Canty v. Fry's Electronics, Inc. et al, No. 1:2009cv03508 - Document 46 (N.D. Ga. 2010)

Court Description: OPINION and ORDER ADOPTING Magistrate Judge Linda T. Walker's Final Report and Recommendation 38 and Plaintiff Ronnie L. Canty's Objections to the R&R 43 are OVERRULED; GRANTING IN PART and DENYING IN PART Defendants Motion to Dismiss o r, Alternatively, for Summary Judgment 24 ; IT IS FURTHER ORDERED that Plaintiff shall re-plead his Complaint as required and specified in the July 19, 2010, R&R. Plaintiff shall file his re-plead Complaint on or before September 20, 2010. Defendan ts shall have fourteen days after Plaintiff files his re-plead Complaint to file an Answer or otherwise response to the re-plead Complaint. Failure by the Plaintiff to re-plead the claims by September 20, 2010, shall result in the claims being dismissed. Signed by Judge William S. Duffey, Jr. on 8/31/2010. (tcc)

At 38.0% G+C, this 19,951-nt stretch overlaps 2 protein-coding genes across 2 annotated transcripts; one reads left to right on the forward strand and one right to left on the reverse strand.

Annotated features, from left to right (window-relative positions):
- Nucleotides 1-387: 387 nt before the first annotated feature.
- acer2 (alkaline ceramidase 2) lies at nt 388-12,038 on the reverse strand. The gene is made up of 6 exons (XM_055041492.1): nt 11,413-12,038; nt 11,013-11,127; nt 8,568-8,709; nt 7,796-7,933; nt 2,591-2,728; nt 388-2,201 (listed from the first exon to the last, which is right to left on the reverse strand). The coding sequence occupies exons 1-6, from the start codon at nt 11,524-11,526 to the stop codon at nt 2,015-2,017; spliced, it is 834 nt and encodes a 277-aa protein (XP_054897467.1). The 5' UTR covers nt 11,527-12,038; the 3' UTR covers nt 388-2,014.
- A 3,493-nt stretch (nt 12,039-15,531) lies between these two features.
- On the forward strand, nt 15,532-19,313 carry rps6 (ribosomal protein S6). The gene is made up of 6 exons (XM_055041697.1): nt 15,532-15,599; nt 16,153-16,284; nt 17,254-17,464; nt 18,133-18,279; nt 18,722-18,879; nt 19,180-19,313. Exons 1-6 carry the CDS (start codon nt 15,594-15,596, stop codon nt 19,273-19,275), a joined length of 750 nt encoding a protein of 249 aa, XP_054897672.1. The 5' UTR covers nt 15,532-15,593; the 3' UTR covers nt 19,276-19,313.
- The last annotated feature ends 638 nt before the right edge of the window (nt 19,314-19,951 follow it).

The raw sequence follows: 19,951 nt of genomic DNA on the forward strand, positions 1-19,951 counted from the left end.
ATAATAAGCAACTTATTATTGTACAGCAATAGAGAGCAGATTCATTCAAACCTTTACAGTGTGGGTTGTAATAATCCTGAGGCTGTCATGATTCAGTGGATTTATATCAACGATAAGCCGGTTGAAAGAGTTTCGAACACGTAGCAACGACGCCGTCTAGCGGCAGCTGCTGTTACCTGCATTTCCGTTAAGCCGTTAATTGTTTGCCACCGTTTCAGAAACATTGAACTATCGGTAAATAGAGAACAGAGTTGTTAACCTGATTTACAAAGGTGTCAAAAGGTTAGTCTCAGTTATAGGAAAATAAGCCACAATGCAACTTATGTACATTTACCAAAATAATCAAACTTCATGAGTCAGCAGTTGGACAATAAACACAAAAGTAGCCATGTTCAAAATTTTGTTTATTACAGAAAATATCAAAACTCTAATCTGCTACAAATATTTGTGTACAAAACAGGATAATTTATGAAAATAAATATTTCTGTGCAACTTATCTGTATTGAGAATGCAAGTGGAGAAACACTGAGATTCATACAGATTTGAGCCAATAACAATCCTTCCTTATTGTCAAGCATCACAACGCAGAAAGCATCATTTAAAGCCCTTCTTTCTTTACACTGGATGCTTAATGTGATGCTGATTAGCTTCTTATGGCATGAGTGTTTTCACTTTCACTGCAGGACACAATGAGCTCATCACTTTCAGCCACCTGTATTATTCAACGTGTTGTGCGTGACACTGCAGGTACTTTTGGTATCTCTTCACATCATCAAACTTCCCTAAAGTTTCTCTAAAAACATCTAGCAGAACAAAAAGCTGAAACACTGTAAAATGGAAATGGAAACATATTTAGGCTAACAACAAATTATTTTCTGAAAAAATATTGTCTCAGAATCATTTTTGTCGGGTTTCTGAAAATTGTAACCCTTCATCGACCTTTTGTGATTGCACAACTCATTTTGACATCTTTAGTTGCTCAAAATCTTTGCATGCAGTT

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Canty v. Fry's Electronics, Inc. et al Doc. 46 IN THE UNITED STATES DISTRICT COURT FOR THE NORTHERN DISTRICT OF GEORGIA ATLANTA DIVISION RONNIE L. CANTY, Plaintiff, v. 1:09-vc-3508-WSD-LTW FRY’S ELECTRONICS, INC.; RANDY FRY, President; TODD SMITH, District Manager; SHAWN VAUGHN, Store Manager; JOHN MCGUFFIN, Assistant Store Manager; and MICHAEL TOY, Department Manager, Defendants. OPINION AND ORDER This matter is before the Court on Magistrate Judge Linda T. Walker’s NonFinal Report and Recommendation (“R&R”) [38]1 on Defendants’ Motion to Dismiss or, Alternatively, for Summary Judgment [24] and on Plaintiff Ronnie L. Canty’s (“Plaintiff”) Objections to the R&R [43]. 1 The R&R initially ordered that Plaintiff re-plead his Complaint in the manner specified in the R&R within fourteen days after the R&R’s issuance. On July 22, 2010, the Magistrate Judge vacated that portion of the R&R to state that Plaintiff was required to file his amended Complaint within fourteen days of the District Court’s Order on the R&R, should the R&R be adopted, and Defendants were required to file a responsive pleading within fourteen days of Plaintiff filing his amended Complaint. Dockets.Justia.com I. BACKGROUND Plaintiff, who is proceeding pro se, was formerly employed by Defendant Fry’s Electronics, Inc. (“Fry’s”) at its Duluth, Georgia store. On December 1, 2009, Plaintiff filed this action, asserting a number of claims related to his employment and his alleged constructive termination from his job. Plaintiff asserts in his Complaint that Defendants discriminated and retaliated against him on the basis of his race and age. Plaintiff also asserts claims for constructive discharge and negligence against Defendant. The Court briefly summarizes the key facts of this case.2 In July 2007, Plaintiff, a 47 year old man, began working for Defendant as an Electronic Components Accessory Sales Associate.3 Within four months, Plaintiff was promoted to Electronic Components Accessory Sales Supervisor. In July 2009, Plaintiff was promoted to Electronic Components Sales Supervisor. 2 The R&R contains a thorough recitation of the facts of this case. In his Objections, Plaintiff generally states that the R&R contains “omissions of facts” and other “simple errors of facts.” Plaintiff fails to identify any specific errors and omissions of fact, and, in the absence of specific objections, there is not any requirement that a district judge review factual findings de novo. Garvey v. Vaughn, 993 F.2d 776, 779 n. 9 (11th Cir.1993). Having reviewed the R&R’s statement of facts and finding no plain error in them, the Court adopts the facts as set out in the R&R. 3 Despite bringing claims for racial discrimination, Plaintiff does not identify his race in the Complaint. 2 Plaintiff alleges that he was discriminated against, harassed, and treated unfairly throughout the course of his employment at Fry’s. In September 2008, Plaintiff alleges that he complained to Michael Toy, his acting Department Manager, about “discriminatory practices, favoritism, and a hostile work environment.” Plaintiff claims that Defendants took unspecified “overt actions” against him after he complained of inadequate staff coverage, violations of Fry’s “Five Hour rule,” and “racial and staffing concerns.” In March 2009, Plaintiff submitted a “Tell Randy” form complaining of harassment, favoritism and retaliation. Defendant Randy Fry (“Mr. Fry”) is the president and co-founder of Fry’s. Mr. Fry works from Fry’s corporate offices in California, and the “Tell Randy” form allows employees to send comments, questions, or concerns to this office. Mr. Fry does not personally review these forms, but refers them to other Fry’s employees for review and handling. On April 17, 2009, Plaintiff received a letter from Sonja Jamili, Mr. Fry’s executive assistant, stating that Plaintiff’s “Tell Randy” form had been received and Plaintiff’s complaints would be “reviewed personally by Randy and addressed accordingly.” Mr. Fry claims he does not recall receiving or reviewing Plaintiff’s “Tell Randy” form, and he did not personally contact Plaintiff regarding it. Mr. Fry further states that he did not speak about Plaintiff with any employees who had 3 responsibility for the Duluth, Georgia, Fry’s store. A few days after receiving Ms. Jamili’s correspondence, Plaintiff was interviewed by Todd Smith, Plaintiff’s District Manager, about his complaint. In May 2009, Plaintiff was allegedly denied a promotion, which Plaintiff claims was filled by a younger, less-qualified white person. Plaintiff alleges that he was also forced to work during a time he was scheduled to be on paid leave and that Defendant Toy took unspecified “adverse actions” against him after he complained about “staffing concerns.” On August 5, 2009, Plaintiff resigned from Fry’s. Plaintiff contends that he was constructively discharged based on various hostile actions taken by Defendants. On May 19, 2009, Plaintiff allegedly completed an online questionnaire offered by the EEOC (the “Questionnaire”).4 While Plaintiff’s Questionnaire states various grievances Plaintiff has with Fry’s, Plaintiff does not state in the questionnaire that he was being discriminated against based on his race or age. At the end of the form, the individual asserting a grievance may either check Box 1, indicating the individual wishes to file an EEOC charge, or Box 2, indicating the 4 Plaintiff has attached a copy of this alleged questionnaire to his Response, which is extremely difficult to read. 4 individual does not desire to file an EEOC charge. It is unclear based on the quality of the copy what box Plaintiff checked, if any. On May 29, 2009, Plaintiff allegedly traveled to the Atlanta EEOC office and met with an investigator “with the expectation that an investigation would be conducted” regarding Defendants’ conduct. Plaintiff did not receive a formal EEOC charge or a Right to Sue Letter as a result of this meeting, and Plaintiff claims that the investigator lost whatever paperwork was created at the meeting. On July 30, 2009, Plaintiff returned to the EEOC office to follow-up with the investigator about his claims. Plaintiff alleges that he was told by the receptionist that he would need to meet with a new EEOC investigator. Plaintiff alleges that he met with an investigator who filed a charge against Defendants based on the most recent events Plaintiff discussed with that investigator. Plaintiff signed this charge which asserts that Defendants discriminated against Plaintiff on the basis of his age by denying him vacation time-off and changing his work schedule without his knowledge (the “July 30 EEOC Charge”). Plaintiff only checked the box related to age discrimination on this form, leaving boxes for discrimination based on race, color, sex, religion, national origin, retaliation, disability, and “other” unchecked. 5 On March 19, 2010, Defendant moved to dismiss Plaintiff’s complaint, or, alternatively, for summary judgment on Plaintiff’s claims. Defendants contend that: (1) Plaintiff’s ADEA and Title VII claims against the individual defendants Randy Fry, Todd Smith, Shawn Vaughn, John McGuffin, and Michael Toy should be dismissed because these statutes do not provide for liability on the part of individuals; (2) Plaintiff’s ADEA and Title VII claims should be dismissed against all Defendants because Plaintiff did not timely file an ADEA or Title VII discrimination charge with the EEOC, and Plaintiff’s race, retaliation, promotion, and constructive discharge claims fall outside the scope of the July 30 EEOC Charge; (3) Plaintiff’s constructive discharge claim, to the extent it is based on Georgia common law, fails as a matter of law; (4) Plaintiff’s negligence claim should be dismissed because it fails to state a cognizable legal claim; (5) personal jurisdiction over Mr. Fry does not exist and he should be dismissed from this action; (6) Plaintiff’s claims for compensatory and punitive damages pursuant to the ADEA should be dismissed because these types of damages are not available under this statute. On January 20, 2010, the Magistrate Judge recommended Defendant’s motion be granted in part and denied in part. The Magistrate Judge recommended: 6 1. Mr. Fry be dismissed as a co-Defendant without prejudice for lack of personal jurisdiction pursuant to Federal Rule of Civil Procedure 12(b)(2); 2. Plaintiff’s Title VII and ADEA claims against the individual Defendants should be dismissed pursuant to Federal Rule of Civil Procedure 12(b)(6); 3. Summary Judgment should be granted on all of Plaintiff’s Title VII race claims and a number of his ADEA claims, on the ground that Plaintiff failed to exhaust his administrative remedies; 4. Defendants’ Motion should be denied without prejudice as to Plaintiff’s retaliation claim(s) and that Plaintiff should be required re-plead his Complaint to clarify his claims for retaliation and violations of Section 1981; 5. Plaintiff’s constructive discharge claim should be denied without prejudice, but that Plaintiff should be allowed to clarify his constructive discharge claim; 6. Plaintiff’s negligence claim be dismissed without prejudice; 7. Plaintiff’s claims for compensatory and punitive damages under the ADEA should be dismissed. Plaintiff filed his objections to the Magistrate Judge’s conclusions of law and recommendations, and the Court considers Plaintiff’s objections below. II. DISCUSSION A. Standard of Review on the Magistrate Judge’s R&R After conducting a careful and complete review of the findings and recommendations, a district judge may accept, reject, or modify a magistrate judge’s report and recommendation. 28 U.S.C. § 636(b)(1); Williams v. 7 Wainwright, 681 F.2d 732 (11th Cir. 1982), cert. denied, 459 U.S. 1112 (1983). A district judge “shall make a de novo determination of those portions of the report or specified proposed findings or recommendations to which objection is made.” 28 U.S.C. § 636(b)(1). This requires that the district judge “‘give fresh consideration to those issues to which specific objection has been made by a party.’” Jeffrey S. by Ernest S. v. State Board of Educ. of Ga., 896 F.2d 507, 512 (11th Cir. 1990) (quoting H.R. Rep. No. 94-1609, 94th Cong., 2d Sess. (1976)). With respect to those findings and recommendations to which a party has not asserted objections, the Court must conduct a plain error review of the record. United States v. Slay, 714 F.2d 1093, 1095 (11th Cir. 1983), cert. denied, 464 U.S. 1050 (1984). B. Plaintiff’s Objections and Analysis 1. Dismissal of Fry for Lack of Personal Jurisdiction The Magistrate Judge recommended that Mr. Fry be dismissed as a defendant from this action for lack of personal jurisdiction pursuant to Federal Rule of Civil Procedure 12(b)(2). Plaintiff objects to this determination and contends that the presence of “Ask Randy” forms in the Duluth, Georgia, Fry’s store demonstrates that Mr. Fry was transacting business in this state. The Court disagrees. 8 Where a defendant claims lack of personal jurisdiction, a plaintiff must establish a prima facie case of jurisdiction to survive a motion to dismiss. Francosteel Corp. v. M/V Charm, 19 F.3d 624, 626 (11th Cir. 1994). In evaluating if personal jurisdiction exists, “[t]he court construes the allegations in the complaint as true to the extent that they are uncontroverted by defendant’s evidence.” Paul, Hastings, Janofsky & Walker v. City of Tulsa, Okla., 245 F. Supp. 2d 1248, 1253 (N.D. Ga. 2002) (citations omitted). “Where there are conflicts between the parties’ evidence, the court makes all reasonable inferences in favor of the plaintiff.” Id.; See also Aero Toy Store, LLC v. Grieves , 279 Ga. App. 515, 523 (2006) (“any disputes of fact in the written submissions supporting and opposing the motion to dismiss are resolved in favor of the party asserting the existence of personal jurisdiction”); Morris v. SSE, Inc., 843 F.2d 489, 492 (11th Cir. 1988) (where evidence presented by the parties’ affidavits conflicts, the court must construe all reasonable inferences in favor of the non-movant plaintiff). a. Georgia’s Long-Arm Statute A federal court determines whether to exercise personal jurisdiction over a non-resident defendant by conducting a two-part inquiry. The exercise of jurisdiction must (1) be appropriate under the state’s long-arm statute; and (2) not violate the Due Process Clause of the Fourteenth Amendment of the United States 9 Constitution. Diamond Crystal Brands, Inc. v. Food Movers Intern., Inc., 593 F.3d 1289, 1257-58 (11th Cir. 2010). The Georgia Long-Arm Statute provides that a court: may exercise personal jurisdiction over any nonresident . . . as to a cause of action arising from any of the acts, omissions, ownership, use, or possession enumerated in this Code section, in the same manner as if he were a resident of the state, if in person or through an agent, he: (1) Transacts any business within this state; (2) Commits a tortious act or omission within this state . . . , (3) Commits a tortious injury in this state caused by an act or omission outside this state if the tort-feasor regularly does or solicits business, or engages in any other persistent course of conduct, or derives substantial revenue from goods used or consumed or services rendered in this state; (4) owns, uses, or possesses any real property situated within this state . . . . O.C.G.A. § 9-10-91.5 “Interpreted literally, ‘transacts any business’ requires that the ‘nonresident defendant has purposefully done some act or consummated some transaction in [Georgia] . . . .’” Diamond Crystal Brands, 593 F.3d at 1264. The Georgia Supreme Court has interpreted the “transacts business” prong of the long-arm statute to permit the exercise of jurisdiction to the “maximum extent permitted by 5 Plaintiff does not challenge that this statute applies. 10 procedural due process” under the United States Constitution. Innovative Clinical & Consulting Servs., LLC v. First Nat. Bank , 279 Ga. 672, 676, (2005). b. Due Process Due process “requires that the defendant have minimum contacts with the forum state and that the exercise of jurisdiction not offend ‘traditional notions of fair play and substantial justice.’” Sloss Indus. Corp. v. Eurisol, 488 F.3d 922, 925 (11th Cir. 2007). Due process requires that a nonresident defendant be subject to personal jurisdiction only when “the defendant’s conduct and connection with the forum State are such that he should reasonably anticipate being haled into court there.” Burger King Corp. v. Rudzewicz, 471 U.S. 462, 474 (1985). “Due process contemplates two types of jurisdiction over the person: general and specific jurisdiction.” Paul, Hastings, 245 F. Supp. 2d at 1253; see also Matthews, 291 F.3d at 747. For general jurisdiction to apply, a nonresident defendant’s “contacts with the forum that are unrelated to the litigation must be substantial,” in the nature of “continuous and systematic general business contracts between the defendant and the forum state.” Meier v. Sun Int’l Hotels, Ltd., 288 F.3d 1264, 1274 (11th Cir. 11 2002).6 Specific jurisdiction is present when the defendant’s contacts with the forum state “satisfy three criteria: they must be related to the plaintiff’s cause of action or have given rise to it; they must involve some act by which the defendant purposefully avails itself of the privilege of conducting activities within the forum, and they must be such that the defendant should reasonably anticipate being haled into court there.” Eurisol, 488 F.3d at 925 (internal quotations omitted). Jurisdiction must also comport with “traditional notions of fair play and substantial justice,” which requires consideration of: “(a) the burden on the defendant, (b) the forum State’s interest in adjudicating the dispute, (c) the plaintiff’s interest in obtaining convenient and effective relief, (d) the interstate justice system’s interest in obtaining the most efficient resolution of controversies, and (e) the shared interest of the several States in furthering substantive social policies.” Meier, 288 F.3d at 1276; citing Burger King v. Rudzewicz, 471 U.S. at 476-77; see also World-Wide Volkswagen Corp. v. Woodson, 444 U.S. 286, 292 (1980). 6 See also Helicopteros Nacionales de Colombia, S.A. v. Hall, 466 U.S. 408, 41415 (1984). 12 c. Analysis The Court agrees with the Magistrate Judge’s determination that Mr. Fry does not fall within the reach of Georgia’s long-arm statue.7 Plaintiff does not satisfy the first prong of the long arm statute because he has not demonstrated that Mr. Fry transacted any business in Georgia. That Mr. Fry is president of a company that does business in Georgia is insufficient to satisfy this prong. See Girard v. Weiss, 160 Ga. App. 295, 297-98 (1981) (finding that there was not personal jurisdiction over individual whose only connection to the forum was ownership interest in corporation subject to personal jurisdiction there). The mere presence of the “Ask Randy” form in the Duluth Fry’s store is also insufficient because it, at best, shows that inquiries from Georgia were sent to Fry’s home offices in California. See Diamond Crystal Brands, 593 F.3d at 1270 (an “act or consummation of some transaction must be made in the state”); see also Stuart v. Peykan, Inc., 261 Ga. App. 49 (2003) (finding that individual outside of Georgia who was solicited by a party inside George to guarantee a note did not have 7 The parties concede that the second and fourth prongs of the statute are not at issue in this litigation. 13 sufficient minimum contacts to establish personal jurisdiction).8 Plaintiff has not set forth any evidence that Mr. Fry personally transacted business in Georgia. Plaintiff has also not satisfied the third prong of Georgia’s long arm statute, because there is not any evidence that Mr. Fry, as an individual, “regularly does or solicits business, or engages in any other persistent course of conduct” in Georgia. O.C.G.A. § 9-10-91(3). Plaintiff has not presented any evidence on this issue and does not offer any specific objection to the Magistrate Judge’s conclusion on this issue. The Court does not find any error in the Magistrate Judge’s determination that Mr. Fry does not fall within the reach of Georgia’s long arm statute and is not subject to personal jurisdiction in the state of Georgia. Plaintiff’s objection to the recommendation that Mr. Fry be dismissed from this action pursuant to Federal Rule of Civil Procedure 12(b)(2) is overruled. 2. Dismissal of Plaintiff’s Title VII and ADEA claims against Individual Defendants Plaintiff next objects to the Magistrate Judge’s recommendation that Plaintiff’s Title VII and ADEA claims against the individual defendants be dismissed. Title VII and the ADEA do not impose liability on individuals discrimination in violation of these statutes. See Albra v. Advan, Inc., 490 F.3d 8 And, of course, Mr. Fry denies ever having reviewed Plaintiff’s “Ask Randy” grievance. 14 826, 829-30 (11th Cir. 2007); see also Dearth v. Collins, 441 F.3d 931, 933 (11th Cir. 2006) (relief under Title VII is available against only the employer and not against individual employees regardless of whether the employee is a public entity or a private company); Smith v. Lomax, 45 F.3d 402, 403 n. 4 (11th Cir. 1995) (individual defendants could not be held liable in their individual capacities under the ADEA or Title VII); Busby v. City of Orlando, 931 F.2d 764, 772 (11th Cir. 1991) (individual capacity suits under Title VII are inappropriate; relief is to be found from the employer). Plaintiff’s objection to the recommendation that the ADEA and Title VII discrimination claims against the individual defendants be dismissed is overruled. 3. Summary Judgment Based On Failure To Exhaust Administrative Remedies The Magistrate Judge recommended that Plaintiff’s ADEA claim, to the extent it was not based on Plaintiff’s vacation request and scheduling issues, and his Title VII race claim be dismissed because Plaintiff failed to exhaust his administrative remedies. The Magistrate Judge found further that these claims fell outside the scope of any reasonable investigation into Plaintiff’s EEOC Charge and Questionnaire and thus they were not part of a charge filed with the EEOC. Plaintiff objects to this recommendation and finding on the grounds that the Questionnaire may constitute a charge of discrimination sufficient to have 15 exhausted Plaintiff’s administrative remedies on his Title VII race and ADEA claims.9 A charge of discrimination must ordinarily be filed with the EEOC as a condition precedent to bringing a Title VII action since administrative review of any Title VII claim by the EEOC is a prerequisite to judicial review of such a claim. See Chanda v. Engelhard/ICC, 234 F.3d 1219, 1225 (11th Cir. 2000); Alexander v. Fulton County, 207 F.3d 1303, 1332 (11th Cir. 2000), overruled on other grounds by Manders v. Lee, 338 F.3d 1304, 1328 n. 52 (11th Cir. 2003) (en banc). “EEOC regulations provide that charges should contain, among other things, ‘[a] clear and concise statement of the facts, including pertinent dates, constituting the alleged unlawful employment practices.’” Id. (quoting 29 C.F.R. § 1601.12(a)(3)). The Supreme Court has found that an intake questionnaire may be sufficient to constitute an EEOC charge if the document reasonably can be construed as a request for agency action and appropriate relief on the employee’s behalf. See Federal Express Corp. v. Holowecki, 552 U.S. 389, 403-04 (2008). 9 Plaintiff objects that the Magistrate Judge should have considered Plaintiff’s Questionnaire when determining whether Plaintiff exhausted his administrative remedies with respect to his Title VII and ADEA claims. The Magistrate Judge, however, did consider the Questionnaire as a charge and this objection is overruled. (See R&R 26 (“Here, assuming without deciding that Plaintiff’s EEOC questionnaire constitutes a charge of discrimination . . . .”).) 16 Although this Circuit liberally construes EEOC charges that are prepared without the assistance of counsel, “a plaintiff's judicial complaint is limited by the scope of the EEOC investigation which can reasonably be expected to grow out of the charge . . . .” Gregory v. Ga. Dep't of Human Resources, 355 F.3d 1277, 1280 (11th Cir.2004) (quotations omitted). The issue before the Court is whether an investigation into Plaintiff’s Questionnaire and July 30 EEOC Charge would have reasonably revealed the Title VII race discrimination and the ADEA claims (other than those age discrimination claims expressly found in the July 30 EEOC Charge) claims asserted in the Complaint. The Court agrees with the Magistrate Judge that these claims did not fall within nor were even suggested by or in the July 30 EEOC Charge or the Questionnaire. The July 30 EEOC Charge and the Questionnaire do not mention discrimination on the basis of race. They also do not mention discrimination on the basis of age, except for the instances noted in the July 30 EEOC Charge regarding Plaintiff’s vacation requests and scheduling. Plaintiff has simply failed to exhaust his administrative remedies with regard to all of his Title VII race claims and his ADEA claims, except those ADEA claims related to Plaintiff’s vacation request and scheduling grievance. See, e.g., Jillemann v. Univ of Cent. Fla, 167 F. App’x 147, 749-50 (11th Cir. 2007) (granting summary judgment as to 17 race and gender discrimination claims because they could not reasonably be expected to grow out of the EEOC investigation into age discrimination failure to hire claim). Plaintiff’s objection to the recommendation on Plaintiff’s Title VII and ADEA claims, other than those set out in the July 30 EEOC Charge is overruled.10 4. Request to Replead Retaliation and Section 1981 Causes of Action The Magistrate Judge ruled that Plaintiff’s retaliation and Section 1981 claims, as stated in the Complaint, were too vague and insufficiently plead to make a ruling on Defendants’ Motion. The Magistrate Judge recommended that Defendants’ motion on these issues be denied without prejudice and that Plaintiff be ordered to re-plead these causes of action. Plaintiff objects to this recommendation by offering non sequitur citations to pleading standards, the definition of protected activity, and the standard to state a prima facie case of discrimination. Under the Federal Rules of Civil Procedure, a complaint is required to contain “enough facts to state a claim to relief that is plausible on its face.” Bell 10 Summary judgment is also appropriate for Plaintiff’s constructive discharge claim, to the extent that it is brought under the ADEA or Title VII, since it was asserted, if at all, after the filing of the Questionnaire and EEOC Charge. 18 Atl. Corp. v. Twombly, 127 S. Ct. 1955, 1974 (2007). 11 To state a claim to relief that is plausible, the plaintiff must plead factual content that “allows the court to draw the reasonable inference that the defendant is liable for the misconduct alleged.” Ashcroft v. Iqbal, 129 S. Ct. 1937, 1949 (2009). “Rule 8 (of the Federal Rules of Civil Procedure) requires that federal courts give pleadings a liberal reading in the face of a 12(b)(6) motion to dismiss. While Rule 8 of the Federal Rules of Civil Procedure does not require “detailed factual allegations,” a complaint must do more than recite the elements of a cause of action and make conclusory statements. Ashcroft, 129 S. Ct. 1949. The Eleventh Circuit has held that where a “more carefully drafted complaint might state a claim, a pro se plaintiff must be given at least once chance to amend the complaint before the district court dismisses the action with prejudice . . . .” Case v. Riley, 270 F. App’x 908, 910 (11th Cir. 2008). Plaintiff’s claims for retaliation and those asserted under Section 1981 fail to meet these basic pleading requirements. Plaintiff’s Complaint offers conclusory 11 The Supreme Court explicitly rejected its earlier formulation for the Rule 12(b)(6) pleading standard: “‘[T]he accepted rule [is] that a complaint should not be dismissed for failure to state a claim unless it appears beyond doubt that the plaintiff can prove no set of facts in support of his claim which would entitle him to relief.’” Twombly, 550 U.S. 561 (quoting Conley v. Gibson, 355 U.S. 41, 45-46 (1957)). The Court decided that “this famous observation has earned its retirement.” Id. at 1969. 19 statements of alleged unlawful conduct, retaliatory acts, and adverse actions, without specifying specific facts to support these conclusions. It is also unclear, for instance, whether Plaintiff is asserting that he was retaliated based on his age, his race, or both. The Court agrees with the Magistrate Judge’s recommendation that Plaintiff shall be required to re-plead his causes of action for retaliation and violations of Section 1981 and Plaintiff’s objection to this requirement is overruled. 5. Plaintiff’s Objection that Issues of Material Fact Remain and That The Magistrate Judge Applied the Incorrect Legal Standard Plaintiff offers a general objection that the Magistrate Judge applied the incorrect legal standard when ruling on Defendants’ Motion and that disputes of material fact remain. Plaintiff’s objection misstates the relevant law and reveals that Plaintiff, who is pro se, does not have a complete understanding of the R&R. Plaintiff does not identify a single fact that he contends is disputed. In fact, the Magistrate Judge found at least one material fact in dispute and interpreted that fact in Plaintiff’s favor. (See, e.g., R&R 33-34 (denying Defendants’ Motion without prejudice where it was unclear whether Plaintiff had checked Box 2 on the Questionnaire which states, “I want to talk to an EEOC employee before deciding whether to file a charge of discrimination. I understand that by checking this box, I have not filed a charge with the EEOC.”) 20 The Court also finds that Plaintiff does not offer any support for his objection that the R&R failed to apply the correct legal standard. Indeed, a careful review of the R&R demonstrates that the Magistrate Judge correctly applied the legal standards for Motions under Federal Rules of Civil Procedure 12(b)(2), 12(b)(6), and 56. 6. Plaintiff’s Remaining Claims Plaintiff does not offer any specific objections to the Magistrate Judge’s recommendation that (1) Plaintiff’s negligence claim be dismissed without prejudice; (2) Plaintiff’s claims for punitive and compensatory damages under the ADEA be dismissed; and (3) Plaintiff re-plead his constructive discharge claim, to the extent this claim may still be viable. Having reviewed the Magistrate Judge’s R&R on these issues for plain error, the Court concludes Plaintiff’s negligence claims and claims for compensatory and punitive damages should be dismissed, and his constructive discharge claim be re-plead so the Court can evaluate if it is viable. III. CONCLUSION For the foregoing reasons, 21 IT IS HEREBY ORDERED that the Court ADOPTS Magistrate Judge Linda T. Walker’s Final Report and Recommendation [38] and Plaintiff Ronnie L. Canty’s Objections to the R&R [43] are OVERRULED. IT IS FURTHER ORDERED that Defendants Motion to Dismiss or, Alternatively, for Summary Judgment [24] is GRANTED IN PART and DENIED IN PART. Specifically, the Motion is granted with respect to Defendant Randy Fry, who is dismissed as a Defendant from this action. The Motion is granted with respect to the Title VII and ADEA claims against Defendants Todd Smith, Shawn Vaughn, John Vaughn, John McGuffin, and Michael Toy. Summary judgment is granted as to Plaintiff’s race discrimination claims brought pursuant to Title VII. Summary judgment is granted as to Plaintiff’s age discrimination claims brought pursuant to the ADEA concerning his alleged constructive discharge, denial of promotion, rude and disrespectful treatment by Defendants, unfair write-ups, poor performance reviews, increased responsibility, and unfair criticism. The Motion is granted as to Plaintiff’s negligence claim, and that claim is dismissed without prejudice. The Motion is granted as to Plaintiff’s claim for compensatory and punitive damages in connection with his remaining ADEA claim or claims. 22 The Motion is denied without prejudice as to Plaintiff’s retaliation and section 1981 claims, and Plaintiff is required to re-plead these claims. The Motion is denied without prejudice as to Plaintiff’s constructive discharge claim, and Plaintiff is required to re-plead that claim. IT IS FURTHER ORDERED that Plaintiff shall re-plead his Complaint as required and specified in the July 19, 2010, R&R. Plaintiff shall file his re-plead Complaint on or before September 20, 2010. Plaintiff is allowed to re-plead any of the following claims: 1. Plaintiff’s claim for retaliation; 2. Plaintiff’s claim for violations of 28 U.S.C. § 1981; 2. Plaintiff’s claim for constructive discharge, to the extent it is not based on alleged violations of the ADEA or Title VII; 3. Plaintiff’s claim for negligence. Defendants shall have fourteen days after Plaintiff files his re-plead Complaint to file an Answer or otherwise response to the re-plead Complaint. Failure by the 23 Plaintiff to re-plead the claims by September 20, 2010, shall result in the claims being dismissed. SO ORDERED this 31st day of August, 2010. _________________________________________ WILLIAM S. DUFFEY, JR. UNITED STATES DISTRICT JUDGE 24